Sunday, August 9, 2009

From the Week of August 2nd

KNOW A DISTRACTIBLE KID? Blame working memory. Science Daily reports on a study of how a person's working memory capacity affects distractibility. As you might expect, students with a high memory storage capacity are better able to ignore distractions. Read about the study.

EDUCATIONAL JUSTICE FOR ALL. At Ednews.org, Michael Shaughnessy interviews Robert Denham, the head of a program teaching educational justice to doctoral students. Denham defines educational justice as "
providing education to all students on an equitable basis."
In the interview, Denham touches on educational justice for students with special needs. Read the interview.

EDUCATIONAL INJUSTICE? If so, on whose part? A Pennsylvania School District has sued the mother of two gifted children, one 2e, to recoup attorney's fees expended in dealing with "frivolous and harassing" legal maneuvers by the parent under IDEA. According to an article in The Morning Call, the parent has requested 22 due process hearings and demanded a Mandarin interpreter at special education meetings. Will this have a "chilling effect" on parental requests for their gifted and twice-exceptional students? Read the article.

IF YOU'RE THE MOTHER OF A 2e KID, THIS WILL SOUND FAMILIAR TO YOU. Forbes profiled several working-professional moms who have kids with special needs like AD/HD and LDs. 2e Newsletter readers will be familiar with many of the terms used in the article to describe how the moms deal with their kids and with school: "expert jugglers"; "Herculean amount of time," a "second job"; to "champion"; and "negotiation." Find the article.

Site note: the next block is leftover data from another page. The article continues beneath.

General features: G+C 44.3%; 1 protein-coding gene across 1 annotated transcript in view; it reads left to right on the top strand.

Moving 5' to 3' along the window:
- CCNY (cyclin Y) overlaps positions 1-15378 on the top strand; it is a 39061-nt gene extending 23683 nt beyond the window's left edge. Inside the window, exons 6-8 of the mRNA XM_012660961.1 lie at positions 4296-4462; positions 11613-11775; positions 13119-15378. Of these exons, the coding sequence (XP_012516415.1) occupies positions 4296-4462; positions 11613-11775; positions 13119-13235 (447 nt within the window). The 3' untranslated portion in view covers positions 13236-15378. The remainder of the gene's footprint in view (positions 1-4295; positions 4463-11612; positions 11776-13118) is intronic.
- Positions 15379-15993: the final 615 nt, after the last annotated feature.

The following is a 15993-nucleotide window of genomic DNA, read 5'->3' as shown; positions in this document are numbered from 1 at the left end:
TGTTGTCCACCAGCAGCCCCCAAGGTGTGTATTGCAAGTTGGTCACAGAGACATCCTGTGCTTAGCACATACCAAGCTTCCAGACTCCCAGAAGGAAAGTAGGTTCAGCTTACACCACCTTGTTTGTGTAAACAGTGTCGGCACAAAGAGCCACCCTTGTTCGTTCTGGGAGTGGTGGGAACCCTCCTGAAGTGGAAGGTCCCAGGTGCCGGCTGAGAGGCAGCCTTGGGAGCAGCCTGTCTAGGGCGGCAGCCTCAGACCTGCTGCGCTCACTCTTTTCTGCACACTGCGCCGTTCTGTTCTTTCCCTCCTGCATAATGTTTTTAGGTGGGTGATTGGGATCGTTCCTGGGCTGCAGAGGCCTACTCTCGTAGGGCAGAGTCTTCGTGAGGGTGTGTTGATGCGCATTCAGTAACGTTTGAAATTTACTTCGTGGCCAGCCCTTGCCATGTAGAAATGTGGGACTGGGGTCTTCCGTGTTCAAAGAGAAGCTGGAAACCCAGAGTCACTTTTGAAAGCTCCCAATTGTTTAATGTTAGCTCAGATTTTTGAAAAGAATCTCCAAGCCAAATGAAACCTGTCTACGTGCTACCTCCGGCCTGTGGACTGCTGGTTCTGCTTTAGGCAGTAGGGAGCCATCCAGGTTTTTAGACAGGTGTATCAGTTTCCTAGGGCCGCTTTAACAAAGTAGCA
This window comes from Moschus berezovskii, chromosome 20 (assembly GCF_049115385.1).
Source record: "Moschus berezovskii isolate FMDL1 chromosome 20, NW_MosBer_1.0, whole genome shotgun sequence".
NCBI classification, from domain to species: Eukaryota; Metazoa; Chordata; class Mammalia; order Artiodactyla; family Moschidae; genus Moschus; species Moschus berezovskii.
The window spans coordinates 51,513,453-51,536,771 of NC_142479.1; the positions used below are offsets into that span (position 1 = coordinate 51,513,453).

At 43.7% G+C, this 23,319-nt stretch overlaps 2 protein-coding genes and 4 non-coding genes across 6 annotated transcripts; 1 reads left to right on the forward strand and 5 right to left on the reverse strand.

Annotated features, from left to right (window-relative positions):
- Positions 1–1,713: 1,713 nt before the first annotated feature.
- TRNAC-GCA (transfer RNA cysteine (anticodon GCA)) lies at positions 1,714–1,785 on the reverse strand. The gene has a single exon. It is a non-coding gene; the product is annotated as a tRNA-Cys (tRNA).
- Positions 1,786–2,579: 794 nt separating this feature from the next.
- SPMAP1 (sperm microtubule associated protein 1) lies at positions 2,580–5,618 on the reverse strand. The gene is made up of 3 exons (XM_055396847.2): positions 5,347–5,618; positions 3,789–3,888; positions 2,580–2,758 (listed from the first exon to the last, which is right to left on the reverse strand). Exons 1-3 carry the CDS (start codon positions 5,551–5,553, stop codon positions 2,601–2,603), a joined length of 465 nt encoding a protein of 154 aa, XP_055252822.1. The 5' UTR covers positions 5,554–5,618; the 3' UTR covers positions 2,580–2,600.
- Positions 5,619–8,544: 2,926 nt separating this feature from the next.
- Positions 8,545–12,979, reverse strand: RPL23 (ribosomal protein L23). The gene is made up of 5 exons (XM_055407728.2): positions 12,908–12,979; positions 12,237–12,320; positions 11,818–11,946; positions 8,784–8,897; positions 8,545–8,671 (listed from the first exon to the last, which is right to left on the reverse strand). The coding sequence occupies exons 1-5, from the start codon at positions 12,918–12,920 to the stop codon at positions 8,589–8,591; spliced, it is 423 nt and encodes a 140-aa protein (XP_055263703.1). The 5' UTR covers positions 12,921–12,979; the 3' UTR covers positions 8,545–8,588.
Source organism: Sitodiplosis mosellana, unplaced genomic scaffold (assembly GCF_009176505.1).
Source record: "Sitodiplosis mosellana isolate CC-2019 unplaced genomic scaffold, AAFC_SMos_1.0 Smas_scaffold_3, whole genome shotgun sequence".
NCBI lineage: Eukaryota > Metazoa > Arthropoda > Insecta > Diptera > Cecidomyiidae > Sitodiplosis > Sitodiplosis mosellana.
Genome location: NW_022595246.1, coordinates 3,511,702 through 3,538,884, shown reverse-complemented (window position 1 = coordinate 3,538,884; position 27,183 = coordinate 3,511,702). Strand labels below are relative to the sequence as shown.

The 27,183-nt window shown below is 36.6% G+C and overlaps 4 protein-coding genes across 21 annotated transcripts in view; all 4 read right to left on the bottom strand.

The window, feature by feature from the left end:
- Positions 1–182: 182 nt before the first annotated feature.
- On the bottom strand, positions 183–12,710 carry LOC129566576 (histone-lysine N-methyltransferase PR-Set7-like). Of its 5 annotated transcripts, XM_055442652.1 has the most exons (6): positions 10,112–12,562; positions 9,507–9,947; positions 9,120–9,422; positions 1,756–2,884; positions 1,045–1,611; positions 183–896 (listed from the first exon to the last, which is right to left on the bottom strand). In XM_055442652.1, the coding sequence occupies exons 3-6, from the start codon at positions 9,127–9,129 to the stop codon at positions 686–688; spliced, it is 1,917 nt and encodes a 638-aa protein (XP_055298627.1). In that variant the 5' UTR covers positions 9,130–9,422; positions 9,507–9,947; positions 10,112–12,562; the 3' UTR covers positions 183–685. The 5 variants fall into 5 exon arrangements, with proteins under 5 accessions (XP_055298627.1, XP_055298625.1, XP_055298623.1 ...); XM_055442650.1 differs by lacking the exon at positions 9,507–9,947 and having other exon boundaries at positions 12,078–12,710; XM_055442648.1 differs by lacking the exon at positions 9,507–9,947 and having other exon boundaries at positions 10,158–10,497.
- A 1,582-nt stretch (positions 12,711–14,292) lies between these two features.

VISUAL PROCESSING AND "READING" OTHERS. Researchers suggest that visual processing problems may contribute to the problems experienced by autistic and Asperger's individuals in identifying emotions in others. Find a report.

DAVIDSON ACADEMY. USA Today published an article about the Davidson Academy in Reno, Nevada. The Institute is a free public school for profoundly gifted young people. The article focuses on one student and includes quotes from the Academy's Colleen Harsin and NAGC's Jane Clarenbach. Find the article.

ASPIE ACHIEVER. The Hinesville, Georgia, Coastal Courier profiled a young man with autism who graduated from his high school as valedictorian and will enter college as a sophomore. Find out what the young man has to say about his challenges and his school experiences. Separately, the San Francisco Chronicle published an article on a California college for autistics; read it. Still more on ASD: The New York Times notes that three new movies revolve around Asperger's Syndrome. Says one of the directors,
The more I learned about Asperger’s, the better metaphor it felt like for the condition of all of us in terms of a desire for connection to other people.” Find the article.

WRIGHTSLAW SUMMER SCHOOL. Special Ed Advocate has issued Part 2 of "Summer School for Advocates." Wrightslaw promises: "
Learn how to use IDEA, NCLB, and state academic standards to get schools to provide the programs and services a child needs. You'll also learn what the law requires and where to find it." Find the newsletter.

BEING DIFFERENT. Kansas State University researchers are looking into how children perceive peers with characteristics such as obesity, aggressiveness, and AD/HD. Empathy may come from having personal experience with the characteristic, or from feeling that the characteristic is not under the control of the peer. Otherwise, children may respond unfavorably. Read about the study.


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